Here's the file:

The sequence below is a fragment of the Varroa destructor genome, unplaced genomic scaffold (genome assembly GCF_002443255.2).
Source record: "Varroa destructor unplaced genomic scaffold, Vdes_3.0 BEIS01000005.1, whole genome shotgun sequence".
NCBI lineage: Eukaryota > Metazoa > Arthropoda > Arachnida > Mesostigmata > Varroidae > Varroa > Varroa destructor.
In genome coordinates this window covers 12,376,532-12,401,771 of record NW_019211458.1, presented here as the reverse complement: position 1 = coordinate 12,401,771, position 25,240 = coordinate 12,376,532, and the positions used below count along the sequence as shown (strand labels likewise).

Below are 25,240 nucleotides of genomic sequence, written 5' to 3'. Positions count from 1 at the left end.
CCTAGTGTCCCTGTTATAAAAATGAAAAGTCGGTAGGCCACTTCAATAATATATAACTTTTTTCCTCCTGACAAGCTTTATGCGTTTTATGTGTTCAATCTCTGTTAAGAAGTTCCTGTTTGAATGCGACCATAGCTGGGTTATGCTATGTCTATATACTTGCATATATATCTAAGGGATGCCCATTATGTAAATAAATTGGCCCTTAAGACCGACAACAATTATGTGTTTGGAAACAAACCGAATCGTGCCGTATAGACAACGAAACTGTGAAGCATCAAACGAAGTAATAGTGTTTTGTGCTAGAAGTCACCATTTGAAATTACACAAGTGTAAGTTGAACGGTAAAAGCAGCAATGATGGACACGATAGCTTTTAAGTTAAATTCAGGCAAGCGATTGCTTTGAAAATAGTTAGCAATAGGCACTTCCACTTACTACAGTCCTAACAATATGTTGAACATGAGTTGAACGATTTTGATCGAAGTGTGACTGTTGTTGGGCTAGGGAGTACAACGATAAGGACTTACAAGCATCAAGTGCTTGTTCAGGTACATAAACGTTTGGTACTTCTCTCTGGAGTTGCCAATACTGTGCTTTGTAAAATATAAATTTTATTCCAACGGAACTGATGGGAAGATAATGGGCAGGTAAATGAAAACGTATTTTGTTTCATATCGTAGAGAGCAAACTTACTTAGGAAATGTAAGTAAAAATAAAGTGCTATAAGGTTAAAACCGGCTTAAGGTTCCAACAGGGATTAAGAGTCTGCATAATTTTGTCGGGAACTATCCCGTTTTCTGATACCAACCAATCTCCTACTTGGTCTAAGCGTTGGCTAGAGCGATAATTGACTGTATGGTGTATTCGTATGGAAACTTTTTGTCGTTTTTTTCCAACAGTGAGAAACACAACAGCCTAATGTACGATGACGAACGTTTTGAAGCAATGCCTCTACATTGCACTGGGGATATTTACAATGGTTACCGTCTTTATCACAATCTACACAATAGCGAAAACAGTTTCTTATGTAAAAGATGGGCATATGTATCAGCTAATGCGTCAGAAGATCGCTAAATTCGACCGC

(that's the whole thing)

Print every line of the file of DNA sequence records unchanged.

The sequence below is a fragment of the Varroa destructor genome, unplaced genomic scaffold (genome assembly GCF_002443255.2).
Source record: "Varroa destructor unplaced genomic scaffold, Vdes_3.0 BEIS01000005.1, whole genome shotgun sequence".
NCBI lineage: Eukaryota > Metazoa > Arthropoda > Arachnida > Mesostigmata > Varroidae > Varroa > Varroa destructor.
In genome coordinates this window covers 12,376,532-12,401,771 of record NW_019211458.1, presented here as the reverse complement: position 1 = coordinate 12,401,771, position 25,240 = coordinate 12,376,532, and the positions used below count along the sequence as shown (strand labels likewise).

Below are 25,240 nucleotides of genomic sequence, written 5' to 3'. Positions count from 1 at the left end.
CCTAGTGTCCCTGTTATAAAAATGAAAAGTCGGTAGGCCACTTCAATAATATATAACTTTTTTCCTCCTGACAAGCTTTATGCGTTTTATGTGTTCAATCTCTGTTAAGAAGTTCCTGTTTGAATGCGACCATAGCTGGGTTATGCTATGTCTATATACTTGCATATATATCTAAGGGATGCCCATTATGTAAATAAATTGGCCCTTAAGACCGACAACAATTATGTGTTTGGAAACAAACCGAATCGTGCCGTATAGACAACGAAACTGTGAAGCATCAAACGAAGTAATAGTGTTTTGTGCTAGAAGTCACCATTTGAAATTACACAAGTGTAAGTTGAACGGTAAAAGCAGCAATGATGGACACGATAGCTTTTAAGTTAAATTCAGGCAAGCGATTGCTTTGAAAATAGTTAGCAATAGGCACTTCCACTTACTACAGTCCTAACAATATGTTGAACATGAGTTGAACGATTTTGATCGAAGTGTGACTGTTGTTGGGCTAGGGAGTACAACGATAAGGACTTACAAGCATCAAGTGCTTGTTCAGGTACATAAACGTTTGGTACTTCTCTCTGGAGTTGCCAATACTGTGCTTTGTAAAATATAAATTTTATTCCAACGGAACTGATGGGAAGATAATGGGCAGGTAAATGAAAACGTATTTTGTTTCATATCGTAGAGAGCAAACTTACTTAGGAAATGTAAGTAAAAATAAAGTGCTATAAGGTTAAAACCGGCTTAAGGTTCCAACAGGGATTAAGAGTCTGCATAATTTTGTCGGGAACTATCCCGTTTTCTGATACCAACCAATCTCCTACTTGGTCTAAGCGTTGGCTAGAGCGATAATTGACTGTATGGTGTATTCGTATGGAAACTTTTTGTCGTTTTTTTCCAACAGTGAGAAACACAACAGCCTAATGTACGATGACGAACGTTTTGAAGCAATGCCTCTACATTGCACTGGGGATATTTACAATGGTTACCGTCTTTATCACAATCTACACAATAGCGAAAACAGTTTCTTATGTAAAAGATGGGCATATGTATCAGCTAATGCGTCAGAAGATCGCTAAATTCGACCGC